For both men their claim to the throne of 70kg is clear. They've both achieved so much and share one frustrating similarity; they'd be easily considered the best in the world if it wasn't for Giorgio Petrosyan. After Petrosyan's loss to Andy Ristie his claim to the #1 spot has relented, leaving things wide open for either man. Right now Davit Kiria is that man, but many consider van Roosmalen's two prior victories as a Sword of Damocles dangling above his head by a thread, just waiting for it to snap and for van Roosmalen to claim the throne.

For van Roosmalen there is no Petrosyan in his way this time, just a man that he's beaten twice before. A victory here would cement his legacy, but does he have what it takes to dethrone the newly-crowned king in Kiria?

This is why we watch kickboxing and why it's so damned great.

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Glory 14: Why We Need More Five-Round Fights

  • Published in News

Ristie/Kiria

The conclusion of Glory 14 saw kickboxing legend Remy Bonjasky hang up his gloves after a hard-fought three round battle with Mirko Cro Cop that featured moments of vintage greatness from both fighters. Remy actively landed his signature kicks and knees while Cro Cop connected with thundering high kicks and powerful punches. Some fans may find fault with the decision, but I feel that it was rendered appropriately as Bonjasky landed more cleanly with his knees in the first two rounds, taking the fight two rounds to one. But did that mean that both fighters were done fighting? Hardly. Cro Cop turned up the pressure in Round 3, cornering Bonjasky and landing hard punches in the pocket. As controversial as fans may see the decision, there is no doubt that a fight of this magnitude should have been a five round fight.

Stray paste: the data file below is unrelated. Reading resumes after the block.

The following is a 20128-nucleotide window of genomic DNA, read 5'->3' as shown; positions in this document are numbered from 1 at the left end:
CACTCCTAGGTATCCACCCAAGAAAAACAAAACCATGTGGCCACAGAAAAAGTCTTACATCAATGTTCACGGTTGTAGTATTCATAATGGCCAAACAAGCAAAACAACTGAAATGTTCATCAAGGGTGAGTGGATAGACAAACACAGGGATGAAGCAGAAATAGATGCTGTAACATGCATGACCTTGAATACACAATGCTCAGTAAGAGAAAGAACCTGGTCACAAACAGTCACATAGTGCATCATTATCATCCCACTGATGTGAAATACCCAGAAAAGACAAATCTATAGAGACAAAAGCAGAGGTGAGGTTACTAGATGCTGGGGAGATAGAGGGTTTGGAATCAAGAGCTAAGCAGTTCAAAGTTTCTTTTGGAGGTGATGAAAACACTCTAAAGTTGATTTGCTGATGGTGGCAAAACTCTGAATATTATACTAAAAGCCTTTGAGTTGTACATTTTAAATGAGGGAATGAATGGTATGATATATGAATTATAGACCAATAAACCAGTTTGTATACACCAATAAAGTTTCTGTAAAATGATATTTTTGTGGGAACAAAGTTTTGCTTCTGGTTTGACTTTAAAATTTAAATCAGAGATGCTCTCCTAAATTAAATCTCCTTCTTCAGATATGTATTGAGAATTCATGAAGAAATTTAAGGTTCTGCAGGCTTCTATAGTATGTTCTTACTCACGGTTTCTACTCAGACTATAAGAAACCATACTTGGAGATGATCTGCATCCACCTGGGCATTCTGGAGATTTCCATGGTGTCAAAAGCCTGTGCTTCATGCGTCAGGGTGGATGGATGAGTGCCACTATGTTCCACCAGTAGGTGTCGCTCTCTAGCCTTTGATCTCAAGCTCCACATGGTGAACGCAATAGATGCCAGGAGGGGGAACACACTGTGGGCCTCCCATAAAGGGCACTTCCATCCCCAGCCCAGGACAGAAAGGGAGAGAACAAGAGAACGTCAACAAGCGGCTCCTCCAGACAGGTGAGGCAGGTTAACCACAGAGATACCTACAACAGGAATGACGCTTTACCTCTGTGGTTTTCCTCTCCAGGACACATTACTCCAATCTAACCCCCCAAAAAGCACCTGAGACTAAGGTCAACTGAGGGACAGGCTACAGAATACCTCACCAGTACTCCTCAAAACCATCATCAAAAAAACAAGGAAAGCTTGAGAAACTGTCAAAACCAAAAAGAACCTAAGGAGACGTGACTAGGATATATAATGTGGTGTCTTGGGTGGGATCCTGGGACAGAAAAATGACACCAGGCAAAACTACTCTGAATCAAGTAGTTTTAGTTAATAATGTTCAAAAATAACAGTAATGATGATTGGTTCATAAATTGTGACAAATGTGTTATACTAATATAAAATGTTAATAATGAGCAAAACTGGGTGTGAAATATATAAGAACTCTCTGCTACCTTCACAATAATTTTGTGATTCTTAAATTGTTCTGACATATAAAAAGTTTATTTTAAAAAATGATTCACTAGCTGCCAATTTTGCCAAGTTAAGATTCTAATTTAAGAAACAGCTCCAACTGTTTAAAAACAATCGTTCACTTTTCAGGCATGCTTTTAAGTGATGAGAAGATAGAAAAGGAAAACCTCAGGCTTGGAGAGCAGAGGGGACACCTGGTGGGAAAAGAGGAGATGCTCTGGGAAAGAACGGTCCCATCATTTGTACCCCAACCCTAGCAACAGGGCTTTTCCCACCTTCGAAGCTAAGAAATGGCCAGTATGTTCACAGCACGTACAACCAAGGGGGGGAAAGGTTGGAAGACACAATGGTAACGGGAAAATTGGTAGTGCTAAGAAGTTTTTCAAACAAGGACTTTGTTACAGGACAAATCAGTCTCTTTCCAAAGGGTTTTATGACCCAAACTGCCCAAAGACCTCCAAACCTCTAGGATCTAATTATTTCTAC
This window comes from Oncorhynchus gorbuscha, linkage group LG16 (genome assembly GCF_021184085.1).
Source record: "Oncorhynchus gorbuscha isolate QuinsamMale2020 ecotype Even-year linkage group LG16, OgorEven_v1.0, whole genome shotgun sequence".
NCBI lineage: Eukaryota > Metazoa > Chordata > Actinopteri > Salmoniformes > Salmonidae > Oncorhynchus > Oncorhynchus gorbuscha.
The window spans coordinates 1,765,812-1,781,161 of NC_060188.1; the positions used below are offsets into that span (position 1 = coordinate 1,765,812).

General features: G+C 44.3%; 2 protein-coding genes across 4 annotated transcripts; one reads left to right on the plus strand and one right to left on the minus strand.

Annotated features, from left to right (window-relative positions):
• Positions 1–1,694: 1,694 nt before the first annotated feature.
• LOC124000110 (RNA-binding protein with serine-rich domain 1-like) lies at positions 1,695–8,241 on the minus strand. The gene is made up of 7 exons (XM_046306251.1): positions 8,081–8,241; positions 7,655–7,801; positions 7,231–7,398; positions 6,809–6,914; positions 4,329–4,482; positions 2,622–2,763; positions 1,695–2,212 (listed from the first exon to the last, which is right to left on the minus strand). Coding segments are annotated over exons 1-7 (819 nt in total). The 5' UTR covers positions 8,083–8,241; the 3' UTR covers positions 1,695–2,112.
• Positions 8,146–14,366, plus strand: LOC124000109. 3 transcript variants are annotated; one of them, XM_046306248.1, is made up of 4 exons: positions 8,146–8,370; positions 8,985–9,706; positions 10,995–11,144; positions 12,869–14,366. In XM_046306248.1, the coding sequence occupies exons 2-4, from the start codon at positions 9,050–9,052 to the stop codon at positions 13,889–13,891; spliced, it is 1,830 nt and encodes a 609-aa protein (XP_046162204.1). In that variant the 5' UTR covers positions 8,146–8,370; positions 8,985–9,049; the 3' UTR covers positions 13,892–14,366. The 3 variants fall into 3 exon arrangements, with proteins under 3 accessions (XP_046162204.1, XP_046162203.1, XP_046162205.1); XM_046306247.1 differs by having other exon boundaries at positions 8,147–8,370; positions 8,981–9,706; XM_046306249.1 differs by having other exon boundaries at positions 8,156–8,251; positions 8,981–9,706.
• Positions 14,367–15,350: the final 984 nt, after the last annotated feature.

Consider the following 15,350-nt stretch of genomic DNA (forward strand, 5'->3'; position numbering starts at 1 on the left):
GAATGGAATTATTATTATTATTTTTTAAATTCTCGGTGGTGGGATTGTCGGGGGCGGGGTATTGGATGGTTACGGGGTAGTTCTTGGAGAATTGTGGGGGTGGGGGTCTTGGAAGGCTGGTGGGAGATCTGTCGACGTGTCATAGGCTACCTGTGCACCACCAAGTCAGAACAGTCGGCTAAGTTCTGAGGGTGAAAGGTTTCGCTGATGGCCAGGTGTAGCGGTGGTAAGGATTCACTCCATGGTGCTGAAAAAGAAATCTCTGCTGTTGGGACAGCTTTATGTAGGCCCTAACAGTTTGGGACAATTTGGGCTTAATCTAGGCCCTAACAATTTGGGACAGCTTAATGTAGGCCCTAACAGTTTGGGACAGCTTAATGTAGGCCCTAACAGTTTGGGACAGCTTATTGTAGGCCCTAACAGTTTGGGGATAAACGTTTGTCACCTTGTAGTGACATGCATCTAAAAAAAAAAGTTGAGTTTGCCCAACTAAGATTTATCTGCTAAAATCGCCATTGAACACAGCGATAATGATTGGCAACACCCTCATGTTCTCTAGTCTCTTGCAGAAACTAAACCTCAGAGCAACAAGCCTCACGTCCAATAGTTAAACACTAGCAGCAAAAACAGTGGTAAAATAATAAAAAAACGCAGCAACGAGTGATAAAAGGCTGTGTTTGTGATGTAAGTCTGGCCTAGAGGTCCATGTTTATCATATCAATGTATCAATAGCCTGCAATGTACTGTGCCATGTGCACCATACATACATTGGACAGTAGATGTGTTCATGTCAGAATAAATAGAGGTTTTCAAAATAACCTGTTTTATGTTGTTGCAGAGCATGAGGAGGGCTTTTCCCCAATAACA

The lack of five rounds is a curiosity in the sport of kickboxing. An ongoing staple of Muay Thai, the kickboxing world has largely spurned the concept, preferring a 3x3min structure originally set in place by K-1. This might be seen as a way to streamline the action, giving fighters a more limited time frame to make their case for the win and preventing fighters who are ahead on the scorecards from coasting through rounds. Indeed, “speeding up the action” is a reason that’s been frequently utilized to justify many of Kickboxing’s more unusual rules, particularly its controversial and often inconsistent clinch rules. While it’s unusual and remarkably savvy for promoters to tailor the rules of the sport to suit their product, the flipside in this particular case are lost opportunities to see great fights live up to their full potential.

Take Andy Ristie vs. Davit Kiria, for example. This was a fight that like Bonjasky vs. Cro Cop, could have ended after three rounds with a clear decision in favor of Ristie, yet like the Bonjasky fight, gave us a glimpse of what was possible in Rounds 4 and 5. Davit Kiria was still in the game after three rounds, turtling up Albert Kraus style and taking heavy punishment from Ristie while returning with counters that were increasingly finding their mark. The pendulum was beginning to swing, and there was a palpable sense that Kiria could gain control of the fight. Ending the fight after Round 3 would have deprived audiences of the best comeback of the year so far.